The owner of a vintage thrift store stands in front of his storefront. He is looking away from the camera. There are various items set up on the sidewalk in front of his store for customers to peruse.
Authenticity isn't a marketing strategy. It's a commitment that you make daily that is integrally tied to your mission and values. — Getty Images/Maskot

A recent study in the Strategic Entrepreneurship Journal suggests that consumers not only want brands to be authentic, but they're also increasingly skeptical of what it means to be "authentic."

"The modern consumer is jaded, skeptical, and even cynical about brands — and this is especially true with authenticity claims because, the authors say, authenticity belies self-promotion by nature," reported the Strategic Management Society.

Consumer distrust is at an all-time high. A 2023 Qualtrics survey reported that only 50% of consumers have confidence in the brands they do business with. Moreover, only 28% of Generation Z consumers trust the brands they do business with.

The study by Stanislav D. Dobrev of the University of Wisconsin-Milwaukee and J. Cameron Verhaal of Tulane University uncovered some key ways that entrepreneurs can demonstrate authenticity without overtly stating it. Here are some strategies for being a more authentic entrepreneur and boosting trust in your business and higher customer loyalty.

Own your business

Dobrev and Verhaal's study examined the craft beer industry to determine what strategic assets could be leveraged to convey authenticity in the consumer's eyes. Ownership was one factor that consumers used as a proxy for authenticity. When craft breweries retained sole ownership, they were perceived as more authentic.

"​​Many successful craft producers enter production alliances with mass producers to increase volume, which tends to suggest to its audience that it's shifted to placing profits first," the study showed.

Many entrepreneurs need to bring on a partner or merge with another company at some point in the business lifecycle. If and when that happens, do it in a way that aligns with your brand mission. Customers want to feel like your business growth follows the path you promised and that you don't abandon your purpose along the way.

To build a strong and authentic brand, it's not enough to state your values and beliefs; you must also act on them.

The Brand Council

Put your purpose over profit

There's a reason why successful brands like Patagonia are considered to be authentic: They aren't afraid to sacrifice profit when it helps further their stated mission.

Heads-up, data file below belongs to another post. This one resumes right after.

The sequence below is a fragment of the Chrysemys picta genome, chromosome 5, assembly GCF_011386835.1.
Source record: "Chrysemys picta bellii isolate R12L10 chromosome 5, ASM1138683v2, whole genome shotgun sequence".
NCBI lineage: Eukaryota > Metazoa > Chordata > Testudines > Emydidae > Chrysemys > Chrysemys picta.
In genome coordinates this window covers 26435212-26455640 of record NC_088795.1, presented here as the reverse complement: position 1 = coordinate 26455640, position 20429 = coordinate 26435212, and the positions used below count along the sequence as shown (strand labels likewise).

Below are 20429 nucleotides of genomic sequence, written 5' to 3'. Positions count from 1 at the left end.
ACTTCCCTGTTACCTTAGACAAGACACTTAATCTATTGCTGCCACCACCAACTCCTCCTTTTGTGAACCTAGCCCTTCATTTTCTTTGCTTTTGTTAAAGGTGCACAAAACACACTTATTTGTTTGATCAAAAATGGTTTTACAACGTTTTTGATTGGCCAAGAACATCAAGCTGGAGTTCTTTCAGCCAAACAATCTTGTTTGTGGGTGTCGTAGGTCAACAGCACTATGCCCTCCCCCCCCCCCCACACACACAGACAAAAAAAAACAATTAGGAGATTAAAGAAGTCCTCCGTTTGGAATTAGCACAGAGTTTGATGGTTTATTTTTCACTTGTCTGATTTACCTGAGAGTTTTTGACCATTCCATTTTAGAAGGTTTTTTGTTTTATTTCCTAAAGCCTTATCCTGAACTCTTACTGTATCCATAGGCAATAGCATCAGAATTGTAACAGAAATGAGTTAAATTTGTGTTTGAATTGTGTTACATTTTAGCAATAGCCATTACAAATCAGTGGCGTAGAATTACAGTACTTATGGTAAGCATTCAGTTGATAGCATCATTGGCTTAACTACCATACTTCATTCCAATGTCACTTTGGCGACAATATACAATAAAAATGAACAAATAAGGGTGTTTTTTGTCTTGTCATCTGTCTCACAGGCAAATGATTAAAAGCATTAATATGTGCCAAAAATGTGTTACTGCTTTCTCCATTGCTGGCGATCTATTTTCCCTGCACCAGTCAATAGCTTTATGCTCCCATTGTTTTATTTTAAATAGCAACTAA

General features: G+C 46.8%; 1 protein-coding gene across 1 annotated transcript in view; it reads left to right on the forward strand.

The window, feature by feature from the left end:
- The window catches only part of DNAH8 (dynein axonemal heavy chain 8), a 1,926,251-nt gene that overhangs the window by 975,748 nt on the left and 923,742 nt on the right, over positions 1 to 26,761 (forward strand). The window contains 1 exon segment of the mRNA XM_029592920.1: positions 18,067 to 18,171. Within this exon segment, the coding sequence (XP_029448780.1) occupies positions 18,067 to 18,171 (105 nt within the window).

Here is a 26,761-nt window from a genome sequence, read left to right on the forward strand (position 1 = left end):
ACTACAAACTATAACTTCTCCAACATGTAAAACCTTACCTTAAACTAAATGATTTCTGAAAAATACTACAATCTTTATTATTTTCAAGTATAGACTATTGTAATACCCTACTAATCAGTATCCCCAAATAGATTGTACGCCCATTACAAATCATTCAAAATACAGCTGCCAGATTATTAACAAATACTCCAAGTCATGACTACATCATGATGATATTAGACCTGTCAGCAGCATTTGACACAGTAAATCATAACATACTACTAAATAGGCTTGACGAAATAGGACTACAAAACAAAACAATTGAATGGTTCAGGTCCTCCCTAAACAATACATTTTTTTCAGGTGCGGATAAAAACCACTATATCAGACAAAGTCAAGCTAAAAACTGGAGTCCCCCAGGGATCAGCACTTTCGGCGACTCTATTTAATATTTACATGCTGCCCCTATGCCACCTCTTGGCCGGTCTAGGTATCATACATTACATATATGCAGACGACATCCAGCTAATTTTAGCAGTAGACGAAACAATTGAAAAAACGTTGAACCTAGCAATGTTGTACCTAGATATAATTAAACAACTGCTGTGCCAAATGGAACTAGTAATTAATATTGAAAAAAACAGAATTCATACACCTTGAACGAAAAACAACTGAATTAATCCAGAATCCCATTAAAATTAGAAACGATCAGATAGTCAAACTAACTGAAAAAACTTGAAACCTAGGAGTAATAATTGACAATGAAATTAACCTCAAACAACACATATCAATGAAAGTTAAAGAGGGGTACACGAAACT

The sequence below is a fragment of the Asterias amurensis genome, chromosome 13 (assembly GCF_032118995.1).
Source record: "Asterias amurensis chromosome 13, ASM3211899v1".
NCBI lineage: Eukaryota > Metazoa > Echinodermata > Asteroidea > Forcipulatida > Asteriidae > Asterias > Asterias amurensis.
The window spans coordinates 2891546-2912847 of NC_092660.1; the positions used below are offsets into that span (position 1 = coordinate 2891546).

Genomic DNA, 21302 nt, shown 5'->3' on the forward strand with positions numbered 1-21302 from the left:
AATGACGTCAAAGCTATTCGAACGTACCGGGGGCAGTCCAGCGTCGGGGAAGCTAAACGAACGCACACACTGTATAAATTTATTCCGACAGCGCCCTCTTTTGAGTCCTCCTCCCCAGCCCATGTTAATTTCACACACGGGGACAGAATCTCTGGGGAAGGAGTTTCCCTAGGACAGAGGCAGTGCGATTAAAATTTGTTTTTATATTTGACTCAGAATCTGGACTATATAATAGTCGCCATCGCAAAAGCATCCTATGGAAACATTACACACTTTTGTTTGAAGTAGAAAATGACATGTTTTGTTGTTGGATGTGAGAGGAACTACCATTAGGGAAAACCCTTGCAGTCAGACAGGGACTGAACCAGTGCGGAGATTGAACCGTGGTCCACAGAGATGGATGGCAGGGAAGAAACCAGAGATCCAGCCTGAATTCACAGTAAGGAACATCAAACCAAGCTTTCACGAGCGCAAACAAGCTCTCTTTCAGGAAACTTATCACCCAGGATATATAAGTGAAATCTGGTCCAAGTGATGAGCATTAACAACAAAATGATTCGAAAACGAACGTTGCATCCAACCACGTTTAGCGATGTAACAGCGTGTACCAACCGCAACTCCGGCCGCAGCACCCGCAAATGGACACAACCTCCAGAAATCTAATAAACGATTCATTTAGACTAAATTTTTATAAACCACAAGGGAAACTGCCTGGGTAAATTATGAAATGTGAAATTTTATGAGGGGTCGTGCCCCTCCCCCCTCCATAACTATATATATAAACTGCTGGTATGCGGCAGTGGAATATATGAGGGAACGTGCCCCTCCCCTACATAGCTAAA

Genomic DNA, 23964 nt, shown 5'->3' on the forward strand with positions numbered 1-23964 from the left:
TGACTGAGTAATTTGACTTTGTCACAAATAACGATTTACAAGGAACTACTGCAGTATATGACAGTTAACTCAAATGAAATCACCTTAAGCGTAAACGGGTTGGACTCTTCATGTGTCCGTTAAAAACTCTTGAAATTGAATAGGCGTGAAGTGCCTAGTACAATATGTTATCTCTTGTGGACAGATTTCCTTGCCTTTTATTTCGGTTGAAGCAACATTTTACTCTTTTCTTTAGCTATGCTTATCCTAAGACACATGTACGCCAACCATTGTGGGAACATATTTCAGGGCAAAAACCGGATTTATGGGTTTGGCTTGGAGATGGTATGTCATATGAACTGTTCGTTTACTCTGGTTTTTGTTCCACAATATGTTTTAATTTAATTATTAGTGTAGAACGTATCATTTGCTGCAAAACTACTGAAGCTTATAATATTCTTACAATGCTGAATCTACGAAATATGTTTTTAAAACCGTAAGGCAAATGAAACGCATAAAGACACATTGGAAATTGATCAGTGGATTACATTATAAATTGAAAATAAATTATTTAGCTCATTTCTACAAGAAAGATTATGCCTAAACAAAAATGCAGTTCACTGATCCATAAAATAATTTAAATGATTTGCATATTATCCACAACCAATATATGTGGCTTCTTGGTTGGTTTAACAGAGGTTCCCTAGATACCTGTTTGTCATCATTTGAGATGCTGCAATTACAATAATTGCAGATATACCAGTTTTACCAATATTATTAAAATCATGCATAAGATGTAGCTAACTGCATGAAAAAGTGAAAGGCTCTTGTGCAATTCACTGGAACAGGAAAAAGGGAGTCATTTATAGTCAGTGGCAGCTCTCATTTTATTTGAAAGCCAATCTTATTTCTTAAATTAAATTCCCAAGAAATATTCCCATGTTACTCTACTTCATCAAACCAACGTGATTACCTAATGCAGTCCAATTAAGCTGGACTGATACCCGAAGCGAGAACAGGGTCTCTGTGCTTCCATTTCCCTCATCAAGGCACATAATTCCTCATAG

In 2011, Patagonia famously took out a full-page ad in the New York Times with the headline Don't Buy This Jacket. The ad copy detailed the environmental and social costs of buying items you don't need, challenging consumers to think before they spend.

Dobrev and Verhaal say this approach communicates true authenticity. Consistent commitment to your mission shows your customers that you don't take their support for granted. You can show customers that their patronage is valued and part of a bigger movement by continually reinvesting your profits in business activities and causes that further your company’s mission.

[Read more: To Thrive in a Male-Dominated Field, This Female CEO Says 'Be Your Authentic Self']

Don't rely on paid influencers to tell your story

There's a time and a place for influencer marketing. Influencers can absolutely get the word out about your business and recommend your products or services to their followers. However, consumers are increasingly skeptical of influencers, knowing they've been paid to share their opinions.

Entrepreneurs may benefit from some endorsements more than others. "For example, winning an award by an independent third party can be thought of as an authenticity endorsement because that organization is charged with upholding and promoting the status of independent craft beer," the study reported.

Small business owners and entrepreneurs are perceived as being passionate, hard-working individuals who have a positive impact. When you let other people tell your story for you, it dilutes the power of that narrative. Industry awards, positive reviews, and recognition from other local businesses are all better endorsements of your venture than paying an internet personality to share your story.

Be consistent

Consistency is fundamental to authenticity. Consumers notice when you make claims without backing them up.

"To build a strong and authentic brand, it's not enough to state your values and beliefs; you must also act on them," wrote the Brand Council. "Today, customers are incredibly savvy and discerning, which means that they can quickly spot inconsistencies between words and actions, and they’re not afraid to call you out on them."

Authenticity is not a marketing exercise. It's a commitment that you make to your mission and values every day. For consumers, it's also about putting purpose over profit. When your customer base puts their trust in you with a purchase, honor that trust to foster long-term relationships with higher customer lifetime value.

[Read more: How Can I Be Myself and Still Be a Great Boss?]

CO— aims to bring you inspiration from leading respected experts. However, before making any business decision, you should consult a professional who can advise you based on your individual situation.

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